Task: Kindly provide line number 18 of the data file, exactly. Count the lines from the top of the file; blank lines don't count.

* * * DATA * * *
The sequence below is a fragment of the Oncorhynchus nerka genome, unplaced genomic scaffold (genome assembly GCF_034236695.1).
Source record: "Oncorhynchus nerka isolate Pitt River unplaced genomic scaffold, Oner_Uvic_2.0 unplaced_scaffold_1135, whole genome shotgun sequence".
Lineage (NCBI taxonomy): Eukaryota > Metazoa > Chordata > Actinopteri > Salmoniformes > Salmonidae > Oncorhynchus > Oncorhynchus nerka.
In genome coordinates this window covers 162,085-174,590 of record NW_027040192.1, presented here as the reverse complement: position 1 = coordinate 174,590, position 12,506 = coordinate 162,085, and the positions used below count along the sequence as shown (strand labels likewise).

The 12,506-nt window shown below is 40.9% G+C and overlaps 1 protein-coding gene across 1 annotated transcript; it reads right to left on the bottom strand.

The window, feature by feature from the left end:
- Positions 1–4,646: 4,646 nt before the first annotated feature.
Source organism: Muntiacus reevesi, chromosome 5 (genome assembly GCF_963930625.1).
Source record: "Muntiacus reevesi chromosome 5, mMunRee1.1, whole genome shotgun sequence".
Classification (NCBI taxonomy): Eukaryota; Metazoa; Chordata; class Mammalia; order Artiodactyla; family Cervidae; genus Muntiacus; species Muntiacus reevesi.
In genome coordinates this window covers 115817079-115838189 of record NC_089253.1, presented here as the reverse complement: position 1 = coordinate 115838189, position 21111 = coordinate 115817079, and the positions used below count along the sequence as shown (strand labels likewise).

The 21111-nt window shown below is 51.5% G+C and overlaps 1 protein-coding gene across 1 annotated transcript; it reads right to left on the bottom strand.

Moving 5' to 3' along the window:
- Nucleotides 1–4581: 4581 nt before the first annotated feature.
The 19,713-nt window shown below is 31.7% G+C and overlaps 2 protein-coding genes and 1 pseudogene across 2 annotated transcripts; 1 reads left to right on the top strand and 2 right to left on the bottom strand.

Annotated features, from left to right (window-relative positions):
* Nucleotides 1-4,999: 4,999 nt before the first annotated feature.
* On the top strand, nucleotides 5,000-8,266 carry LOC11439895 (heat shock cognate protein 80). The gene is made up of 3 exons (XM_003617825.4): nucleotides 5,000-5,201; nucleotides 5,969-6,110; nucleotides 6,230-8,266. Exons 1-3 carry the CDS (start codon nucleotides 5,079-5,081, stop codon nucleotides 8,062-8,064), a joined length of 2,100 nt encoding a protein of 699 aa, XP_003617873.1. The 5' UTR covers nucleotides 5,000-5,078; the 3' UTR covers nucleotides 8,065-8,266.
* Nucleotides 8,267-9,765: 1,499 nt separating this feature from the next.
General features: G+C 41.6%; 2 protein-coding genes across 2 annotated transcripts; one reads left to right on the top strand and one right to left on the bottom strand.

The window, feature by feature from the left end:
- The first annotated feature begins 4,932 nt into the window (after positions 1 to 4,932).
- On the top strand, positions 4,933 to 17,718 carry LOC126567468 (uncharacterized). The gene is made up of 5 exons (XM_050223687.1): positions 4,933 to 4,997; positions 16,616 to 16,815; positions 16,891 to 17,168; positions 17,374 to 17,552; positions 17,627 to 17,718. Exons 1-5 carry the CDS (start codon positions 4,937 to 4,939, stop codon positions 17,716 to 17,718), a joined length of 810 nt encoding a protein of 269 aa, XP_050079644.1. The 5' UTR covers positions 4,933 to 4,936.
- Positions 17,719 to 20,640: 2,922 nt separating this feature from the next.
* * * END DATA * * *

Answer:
* On the top strand, nucleotides 5,000-8,266 carry LOC11439895 (heat shock cognate protein 80). The gene is made up of 3 exons (XM_003617825.4): nucleotides 5,000-5,201; nucleotides 5,969-6,110; nucleotides 6,230-8,266. Exons 1-3 carry the CDS (start codon nucleotides 5,079-5,081, stop codon nucleotides 8,062-8,064), a joined length of 2,100 nt encoding a protein of 699 aa, XP_003617873.1. The 5' UTR covers nucleotides 5,000-5,078; the 3' UTR covers nucleotides 8,065-8,266.